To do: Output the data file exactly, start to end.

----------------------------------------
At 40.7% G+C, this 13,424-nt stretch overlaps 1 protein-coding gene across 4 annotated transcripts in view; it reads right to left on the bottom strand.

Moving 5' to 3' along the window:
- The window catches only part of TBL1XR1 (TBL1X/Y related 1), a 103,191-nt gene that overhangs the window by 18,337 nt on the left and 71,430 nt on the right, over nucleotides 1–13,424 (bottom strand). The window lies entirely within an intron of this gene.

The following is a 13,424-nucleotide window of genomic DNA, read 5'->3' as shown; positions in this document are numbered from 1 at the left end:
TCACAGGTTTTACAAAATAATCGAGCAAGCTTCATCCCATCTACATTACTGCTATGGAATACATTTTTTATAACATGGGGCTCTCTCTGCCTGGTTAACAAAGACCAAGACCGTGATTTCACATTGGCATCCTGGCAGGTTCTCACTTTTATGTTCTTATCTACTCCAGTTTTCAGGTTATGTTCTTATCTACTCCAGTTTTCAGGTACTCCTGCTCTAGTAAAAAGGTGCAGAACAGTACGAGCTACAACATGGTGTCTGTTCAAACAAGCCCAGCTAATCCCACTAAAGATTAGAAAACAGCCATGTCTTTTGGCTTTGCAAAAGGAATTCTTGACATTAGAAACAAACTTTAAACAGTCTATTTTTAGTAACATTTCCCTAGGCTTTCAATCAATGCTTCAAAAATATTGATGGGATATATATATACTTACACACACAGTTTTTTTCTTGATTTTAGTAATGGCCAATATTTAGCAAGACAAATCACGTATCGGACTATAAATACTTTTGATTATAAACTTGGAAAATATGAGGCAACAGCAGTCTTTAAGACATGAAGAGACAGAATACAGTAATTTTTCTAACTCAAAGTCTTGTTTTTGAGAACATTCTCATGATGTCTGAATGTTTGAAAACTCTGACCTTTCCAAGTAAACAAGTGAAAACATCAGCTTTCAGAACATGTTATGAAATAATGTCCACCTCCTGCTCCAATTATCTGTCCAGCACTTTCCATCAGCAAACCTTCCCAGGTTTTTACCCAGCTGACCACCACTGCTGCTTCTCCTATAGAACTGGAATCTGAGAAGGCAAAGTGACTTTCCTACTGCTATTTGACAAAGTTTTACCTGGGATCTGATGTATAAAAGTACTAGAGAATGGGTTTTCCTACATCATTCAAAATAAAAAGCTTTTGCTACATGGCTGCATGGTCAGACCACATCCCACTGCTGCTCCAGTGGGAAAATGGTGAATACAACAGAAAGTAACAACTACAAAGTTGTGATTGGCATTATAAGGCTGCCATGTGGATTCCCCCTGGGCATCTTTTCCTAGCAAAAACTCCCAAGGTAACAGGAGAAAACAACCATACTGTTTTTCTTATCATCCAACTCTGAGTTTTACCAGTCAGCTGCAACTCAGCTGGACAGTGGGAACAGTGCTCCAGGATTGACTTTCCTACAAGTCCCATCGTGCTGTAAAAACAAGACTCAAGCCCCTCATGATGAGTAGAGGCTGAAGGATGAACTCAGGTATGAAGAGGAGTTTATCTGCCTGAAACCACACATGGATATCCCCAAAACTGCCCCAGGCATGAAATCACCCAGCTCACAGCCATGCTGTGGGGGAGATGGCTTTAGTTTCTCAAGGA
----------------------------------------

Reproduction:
At 40.7% G+C, this 13,424-nt stretch overlaps 1 protein-coding gene across 4 annotated transcripts in view; it reads right to left on the bottom strand.

Moving 5' to 3' along the window:
- The window catches only part of TBL1XR1 (TBL1X/Y related 1), a 103,191-nt gene that overhangs the window by 18,337 nt on the left and 71,430 nt on the right, over nucleotides 1–13,424 (bottom strand). The window lies entirely within an intron of this gene.

The following is a 13,424-nucleotide window of genomic DNA, read 5'->3' as shown; positions in this document are numbered from 1 at the left end:
TCACAGGTTTTACAAAATAATCGAGCAAGCTTCATCCCATCTACATTACTGCTATGGAATACATTTTTTATAACATGGGGCTCTCTCTGCCTGGTTAACAAAGACCAAGACCGTGATTTCACATTGGCATCCTGGCAGGTTCTCACTTTTATGTTCTTATCTACTCCAGTTTTCAGGTTATGTTCTTATCTACTCCAGTTTTCAGGTACTCCTGCTCTAGTAAAAAGGTGCAGAACAGTACGAGCTACAACATGGTGTCTGTTCAAACAAGCCCAGCTAATCCCACTAAAGATTAGAAAACAGCCATGTCTTTTGGCTTTGCAAAAGGAATTCTTGACATTAGAAACAAACTTTAAACAGTCTATTTTTAGTAACATTTCCCTAGGCTTTCAATCAATGCTTCAAAAATATTGATGGGATATATATATACTTACACACACAGTTTTTTTCTTGATTTTAGTAATGGCCAATATTTAGCAAGACAAATCACGTATCGGACTATAAATACTTTTGATTATAAACTTGGAAAATATGAGGCAACAGCAGTCTTTAAGACATGAAGAGACAGAATACAGTAATTTTTCTAACTCAAAGTCTTGTTTTTGAGAACATTCTCATGATGTCTGAATGTTTGAAAACTCTGACCTTTCCAAGTAAACAAGTGAAAACATCAGCTTTCAGAACATGTTATGAAATAATGTCCACCTCCTGCTCCAATTATCTGTCCAGCACTTTCCATCAGCAAACCTTCCCAGGTTTTTACCCAGCTGACCACCACTGCTGCTTCTCCTATAGAACTGGAATCTGAGAAGGCAAAGTGACTTTCCTACTGCTATTTGACAAAGTTTTACCTGGGATCTGATGTATAAAAGTACTAGAGAATGGGTTTTCCTACATCATTCAAAATAAAAAGCTTTTGCTACATGGCTGCATGGTCAGACCACATCCCACTGCTGCTCCAGTGGGAAAATGGTGAATACAACAGAAAGTAACAACTACAAAGTTGTGATTGGCATTATAAGGCTGCCATGTGGATTCCCCCTGGGCATCTTTTCCTAGCAAAAACTCCCAAGGTAACAGGAGAAAACAACCATACTGTTTTTCTTATCATCCAACTCTGAGTTTTACCAGTCAGCTGCAACTCAGCTGGACAGTGGGAACAGTGCTCCAGGATTGACTTTCCTACAAGTCCCATCGTGCTGTAAAAACAAGACTCAAGCCCCTCATGATGAGTAGAGGCTGAAGGATGAACTCAGGTATGAAGAGGAGTTTATCTGCCTGAAACCACACATGGATATCCCCAAAACTGCCCCAGGCATGAAATCACCCAGCTCACAGCCATGCTGTGGGGGAGATGGCTTTAGTTTCTCAAGGA